If it’s to hard for you, let the admin update this thing for you, but this is just two weeks of epic fail for this place, and that’s just not good at all.

The Hot Blog

Quote Unquotesee all »

It shows how out of it I was in trying to be in it, acknowledging that I was out of it to myself, and then thinking, “Okay, how do I stop being out of it? Well, I get some legitimate illogical narrative ideas” — some novel, you know?

So I decided on three writers that I might be able to option their material and get some producer, or myself as producer, and then get some writer to do a screenplay on it, and maybe make a movie.

And so the three projects were “Do Androids Dream of Electric Sheep,” “Naked Lunch” and a collection of Bukowski. Which, in 1975, forget it — I mean, that was nuts. Hollywood would not touch any of that, but I was looking for something commercial, and I thought that all of these things were coming.

There would be no Blade Runner if there was no Ray Bradbury. I couldn’t find Philip K. Dick. His agent didn’t even know where he was. And so I gave up.

I was walking down the street and I ran into Bradbury — he directed a play that I was going to do as an actor, so we know each other, but he yelled “hi” — and I’d forgot who he was.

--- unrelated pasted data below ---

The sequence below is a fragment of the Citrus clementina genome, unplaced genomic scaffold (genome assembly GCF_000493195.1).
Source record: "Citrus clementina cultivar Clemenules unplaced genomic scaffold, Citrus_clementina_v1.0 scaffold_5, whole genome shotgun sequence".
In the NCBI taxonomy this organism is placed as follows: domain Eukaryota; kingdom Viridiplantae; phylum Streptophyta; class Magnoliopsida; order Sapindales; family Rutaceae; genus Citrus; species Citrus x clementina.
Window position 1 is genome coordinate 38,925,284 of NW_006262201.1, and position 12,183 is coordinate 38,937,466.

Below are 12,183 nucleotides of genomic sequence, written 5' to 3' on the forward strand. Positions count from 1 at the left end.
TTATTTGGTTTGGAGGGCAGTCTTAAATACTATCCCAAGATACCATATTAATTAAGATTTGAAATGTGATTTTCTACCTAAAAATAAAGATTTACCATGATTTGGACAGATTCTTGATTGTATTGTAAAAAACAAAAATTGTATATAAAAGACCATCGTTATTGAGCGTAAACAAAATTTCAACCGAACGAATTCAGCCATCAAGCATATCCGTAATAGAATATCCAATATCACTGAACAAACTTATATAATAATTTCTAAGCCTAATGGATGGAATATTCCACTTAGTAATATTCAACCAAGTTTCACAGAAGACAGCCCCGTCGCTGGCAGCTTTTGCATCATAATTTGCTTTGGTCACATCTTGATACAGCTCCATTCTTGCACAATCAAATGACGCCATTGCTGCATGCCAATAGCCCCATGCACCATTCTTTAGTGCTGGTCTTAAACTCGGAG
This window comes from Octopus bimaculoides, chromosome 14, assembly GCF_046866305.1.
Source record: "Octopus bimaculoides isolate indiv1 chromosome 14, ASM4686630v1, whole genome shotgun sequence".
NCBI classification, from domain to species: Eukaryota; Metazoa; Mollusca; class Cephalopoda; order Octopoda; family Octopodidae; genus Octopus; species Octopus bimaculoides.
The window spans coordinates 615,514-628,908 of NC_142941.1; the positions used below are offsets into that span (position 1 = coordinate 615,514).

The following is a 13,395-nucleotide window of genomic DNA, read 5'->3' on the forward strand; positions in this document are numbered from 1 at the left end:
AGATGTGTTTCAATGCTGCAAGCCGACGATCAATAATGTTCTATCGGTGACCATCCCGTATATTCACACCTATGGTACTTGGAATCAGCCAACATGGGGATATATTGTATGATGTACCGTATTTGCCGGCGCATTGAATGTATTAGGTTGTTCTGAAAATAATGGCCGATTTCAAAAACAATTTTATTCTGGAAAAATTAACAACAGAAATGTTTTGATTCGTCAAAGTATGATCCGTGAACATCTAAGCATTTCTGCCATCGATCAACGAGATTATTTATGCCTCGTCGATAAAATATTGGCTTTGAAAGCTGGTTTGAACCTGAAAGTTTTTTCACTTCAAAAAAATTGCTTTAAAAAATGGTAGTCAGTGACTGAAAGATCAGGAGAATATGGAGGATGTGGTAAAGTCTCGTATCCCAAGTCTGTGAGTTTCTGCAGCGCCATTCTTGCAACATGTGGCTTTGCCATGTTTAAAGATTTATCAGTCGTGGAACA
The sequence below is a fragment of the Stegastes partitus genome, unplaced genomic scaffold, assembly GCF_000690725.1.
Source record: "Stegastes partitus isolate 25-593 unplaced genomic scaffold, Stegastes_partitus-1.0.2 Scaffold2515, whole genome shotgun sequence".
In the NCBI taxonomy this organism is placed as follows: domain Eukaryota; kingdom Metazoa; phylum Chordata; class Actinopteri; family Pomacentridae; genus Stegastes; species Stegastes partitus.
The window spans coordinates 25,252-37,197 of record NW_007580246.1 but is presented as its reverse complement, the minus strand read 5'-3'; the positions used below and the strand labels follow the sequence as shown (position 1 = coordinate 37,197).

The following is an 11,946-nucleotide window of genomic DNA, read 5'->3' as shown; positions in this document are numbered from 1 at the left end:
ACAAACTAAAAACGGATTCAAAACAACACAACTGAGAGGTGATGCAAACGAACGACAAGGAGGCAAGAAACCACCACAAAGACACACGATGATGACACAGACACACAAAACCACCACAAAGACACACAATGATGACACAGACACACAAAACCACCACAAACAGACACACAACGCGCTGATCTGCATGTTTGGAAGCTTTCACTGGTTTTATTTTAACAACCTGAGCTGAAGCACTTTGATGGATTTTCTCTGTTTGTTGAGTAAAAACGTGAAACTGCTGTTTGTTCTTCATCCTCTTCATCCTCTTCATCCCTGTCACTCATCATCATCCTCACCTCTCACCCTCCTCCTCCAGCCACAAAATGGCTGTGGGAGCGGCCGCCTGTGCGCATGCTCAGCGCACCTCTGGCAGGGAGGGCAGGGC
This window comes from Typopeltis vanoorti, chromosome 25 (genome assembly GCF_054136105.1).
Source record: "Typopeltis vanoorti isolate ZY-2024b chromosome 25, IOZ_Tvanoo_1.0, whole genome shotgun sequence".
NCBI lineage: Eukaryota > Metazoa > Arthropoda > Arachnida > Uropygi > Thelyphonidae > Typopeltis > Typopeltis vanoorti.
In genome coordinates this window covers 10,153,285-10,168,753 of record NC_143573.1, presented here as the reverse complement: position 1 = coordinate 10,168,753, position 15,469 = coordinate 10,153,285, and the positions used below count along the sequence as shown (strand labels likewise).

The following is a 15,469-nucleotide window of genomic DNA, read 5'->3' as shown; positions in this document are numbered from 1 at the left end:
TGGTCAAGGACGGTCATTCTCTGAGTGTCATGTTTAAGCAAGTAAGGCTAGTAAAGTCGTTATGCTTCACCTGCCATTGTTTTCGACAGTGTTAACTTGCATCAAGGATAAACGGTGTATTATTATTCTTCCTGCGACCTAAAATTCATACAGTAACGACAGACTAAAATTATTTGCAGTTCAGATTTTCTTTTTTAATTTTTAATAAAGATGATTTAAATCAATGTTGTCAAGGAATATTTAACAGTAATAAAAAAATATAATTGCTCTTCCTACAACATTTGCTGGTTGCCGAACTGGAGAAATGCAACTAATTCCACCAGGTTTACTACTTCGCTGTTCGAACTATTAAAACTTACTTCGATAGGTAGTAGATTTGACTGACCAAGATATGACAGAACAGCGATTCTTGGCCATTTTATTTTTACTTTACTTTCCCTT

So at my girlfriend Barbara Hershey’s urging — I was with her at that moment — she said, “Talk to him! That guy really wants to talk to you,” and I said “No, fuck him,” and keep walking.

But then I did, and then I realized who it was, and I thought, “Wait, he’s in that realm, maybe he knows Philip K. Dick.” I said, “You know a guy named—” “Yeah, sure — you want his phone number?”

My friend paid my rent for a year while I wrote, because it turned out we couldn’t get a writer. My friends kept on me about, well, if you can’t get a writer, then you write.”
~ Hampton Fancher

“That was the most disappointing thing to me in how this thing was played. Is that I’m on the phone with you now, after all that’s been said, and the fundamental distinction between what James is dealing with in these other cases is not actually brought to the fore. The fundamental difference is that James Franco didn’t seek to use his position to have sex with anyone. There’s not a case of that. He wasn’t using his position or status to try to solicit a sexual favor from anyone. If he had — if that were what the accusation involved — the show would not have gone on. We would have folded up shop and we would have not completed the show. Because then it would have been the same as Harvey Weinstein, or Les Moonves, or any of these cases that are fundamental to this new paradigm. Did you not notice that? Why did you not notice that? Is that not something notable to say, journalistically? Because nobody could find the voice to say it. I’m not just being rhetorical. Why is it that you and the other critics, none of you could find the voice to say, “You know, it’s not this, it’s that”? Because — let me go on and speak further to this. If you go back to the L.A. Times piece, that’s what it lacked. That’s what they were not able to deliver. The one example in the five that involved an issue of a sexual act was between James and a woman he was dating, who he was not working with. There was no professional dynamic in any capacity.

~ David Simon